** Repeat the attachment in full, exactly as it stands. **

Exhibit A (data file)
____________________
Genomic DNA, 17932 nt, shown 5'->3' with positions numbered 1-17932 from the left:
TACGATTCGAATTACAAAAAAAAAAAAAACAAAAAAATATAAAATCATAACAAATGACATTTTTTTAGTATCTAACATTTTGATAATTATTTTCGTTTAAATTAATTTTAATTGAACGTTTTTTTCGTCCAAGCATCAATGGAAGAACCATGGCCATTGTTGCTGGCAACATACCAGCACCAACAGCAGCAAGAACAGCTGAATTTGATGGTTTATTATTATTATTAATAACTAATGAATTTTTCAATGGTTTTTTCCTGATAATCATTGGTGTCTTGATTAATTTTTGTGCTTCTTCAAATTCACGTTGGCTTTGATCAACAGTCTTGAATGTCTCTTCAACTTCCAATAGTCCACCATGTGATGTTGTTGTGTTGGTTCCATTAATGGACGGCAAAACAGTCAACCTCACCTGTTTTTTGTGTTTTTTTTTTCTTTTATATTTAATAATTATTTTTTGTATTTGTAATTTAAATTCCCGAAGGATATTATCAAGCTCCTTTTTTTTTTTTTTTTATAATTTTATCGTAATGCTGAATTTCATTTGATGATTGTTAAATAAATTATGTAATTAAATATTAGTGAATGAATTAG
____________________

Genomic DNA, 17932 nt, shown 5'->3' with positions numbered 1-17932 from the left:
TACGATTCGAATTACAAAAAAAAAAAAAACAAAAAAATATAAAATCATAACAAATGACATTTTTTTAGTATCTAACATTTTGATAATTATTTTCGTTTAAATTAATTTTAATTGAACGTTTTTTTCGTCCAAGCATCAATGGAAGAACCATGGCCATTGTTGCTGGCAACATACCAGCACCAACAGCAGCAAGAACAGCTGAATTTGATGGTTTATTATTATTATTAATAACTAATGAATTTTTCAATGGTTTTTTCCTGATAATCATTGGTGTCTTGATTAATTTTTGTGCTTCTTCAAATTCACGTTGGCTTTGATCAACAGTCTTGAATGTCTCTTCAACTTCCAATAGTCCACCATGTGATGTTGTTGTGTTGGTTCCATTAATGGACGGCAAAACAGTCAACCTCACCTGTTTTTTGTGTTTTTTTTTTCTTTTATATTTAATAATTATTTTTTGTATTTGTAATTTAAATTCCCGAAGGATATTATCAAGCTCCTTTTTTTTTTTTTTTTATAATTTTATCGTAATGCTGAATTTCATTTGATGATTGTTAAATAAATTATGTAATTAAATATTAGTGAATGAATTAG